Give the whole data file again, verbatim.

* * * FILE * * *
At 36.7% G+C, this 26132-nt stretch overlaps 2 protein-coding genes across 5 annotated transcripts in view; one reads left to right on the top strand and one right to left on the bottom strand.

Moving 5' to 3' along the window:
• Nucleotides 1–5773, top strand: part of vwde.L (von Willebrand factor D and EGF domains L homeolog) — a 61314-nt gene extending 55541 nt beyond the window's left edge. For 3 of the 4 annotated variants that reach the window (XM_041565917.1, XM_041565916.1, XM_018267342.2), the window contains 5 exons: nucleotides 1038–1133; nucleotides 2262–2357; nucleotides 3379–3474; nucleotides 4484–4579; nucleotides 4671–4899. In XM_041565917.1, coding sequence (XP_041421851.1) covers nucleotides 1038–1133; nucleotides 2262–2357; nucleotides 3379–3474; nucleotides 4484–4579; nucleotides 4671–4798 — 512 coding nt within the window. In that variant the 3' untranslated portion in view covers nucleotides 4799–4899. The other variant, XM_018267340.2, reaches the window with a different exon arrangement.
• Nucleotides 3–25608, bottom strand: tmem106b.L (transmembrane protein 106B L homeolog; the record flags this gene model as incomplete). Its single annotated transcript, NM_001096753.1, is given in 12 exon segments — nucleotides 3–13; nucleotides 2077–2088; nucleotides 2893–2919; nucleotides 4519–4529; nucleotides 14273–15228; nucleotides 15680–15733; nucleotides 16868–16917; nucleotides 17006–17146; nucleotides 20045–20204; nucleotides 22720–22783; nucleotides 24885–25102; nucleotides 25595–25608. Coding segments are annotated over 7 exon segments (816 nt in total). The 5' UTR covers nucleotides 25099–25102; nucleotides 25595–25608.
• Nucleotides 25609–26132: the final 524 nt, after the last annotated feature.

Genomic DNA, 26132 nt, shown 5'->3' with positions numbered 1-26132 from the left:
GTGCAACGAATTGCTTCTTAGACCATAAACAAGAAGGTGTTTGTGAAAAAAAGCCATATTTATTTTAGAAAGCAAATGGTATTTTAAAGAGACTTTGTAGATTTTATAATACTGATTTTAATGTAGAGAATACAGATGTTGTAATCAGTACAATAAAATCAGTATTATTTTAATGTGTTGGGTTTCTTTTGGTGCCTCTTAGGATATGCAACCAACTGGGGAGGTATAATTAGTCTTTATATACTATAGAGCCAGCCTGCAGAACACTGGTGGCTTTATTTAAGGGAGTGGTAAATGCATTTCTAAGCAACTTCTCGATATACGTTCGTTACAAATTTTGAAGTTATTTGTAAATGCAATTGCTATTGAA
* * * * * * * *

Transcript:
At 36.7% G+C, this 26132-nt stretch overlaps 2 protein-coding genes across 5 annotated transcripts in view; one reads left to right on the top strand and one right to left on the bottom strand.

Moving 5' to 3' along the window:
• Nucleotides 1–5773, top strand: part of vwde.L (von Willebrand factor D and EGF domains L homeolog) — a 61314-nt gene extending 55541 nt beyond the window's left edge. For 3 of the 4 annotated variants that reach the window (XM_041565917.1, XM_041565916.1, XM_018267342.2), the window contains 5 exons: nucleotides 1038–1133; nucleotides 2262–2357; nucleotides 3379–3474; nucleotides 4484–4579; nucleotides 4671–4899. In XM_041565917.1, coding sequence (XP_041421851.1) covers nucleotides 1038–1133; nucleotides 2262–2357; nucleotides 3379–3474; nucleotides 4484–4579; nucleotides 4671–4798 — 512 coding nt within the window. In that variant the 3' untranslated portion in view covers nucleotides 4799–4899. The other variant, XM_018267340.2, reaches the window with a different exon arrangement.
• Nucleotides 3–25608, bottom strand: tmem106b.L (transmembrane protein 106B L homeolog; the record flags this gene model as incomplete). Its single annotated transcript, NM_001096753.1, is given in 12 exon segments — nucleotides 3–13; nucleotides 2077–2088; nucleotides 2893–2919; nucleotides 4519–4529; nucleotides 14273–15228; nucleotides 15680–15733; nucleotides 16868–16917; nucleotides 17006–17146; nucleotides 20045–20204; nucleotides 22720–22783; nucleotides 24885–25102; nucleotides 25595–25608. Coding segments are annotated over 7 exon segments (816 nt in total). The 5' UTR covers nucleotides 25099–25102; nucleotides 25595–25608.
• Nucleotides 25609–26132: the final 524 nt, after the last annotated feature.

Genomic DNA, 26132 nt, shown 5'->3' with positions numbered 1-26132 from the left:
GTGCAACGAATTGCTTCTTAGACCATAAACAAGAAGGTGTTTGTGAAAAAAAGCCATATTTATTTTAGAAAGCAAATGGTATTTTAAAGAGACTTTGTAGATTTTATAATACTGATTTTAATGTAGAGAATACAGATGTTGTAATCAGTACAATAAAATCAGTATTATTTTAATGTGTTGGGTTTCTTTTGGTGCCTCTTAGGATATGCAACCAACTGGGGAGGTATAATTAGTCTTTATATACTATAGAGCCAGCCTGCAGAACACTGGTGGCTTTATTTAAGGGAGTGGTAAATGCATTTCTAAGCAACTTCTCGATATACGTTCGTTACAAATTTTGAAGTTATTTGTAAATGCAATTGCTATTGAA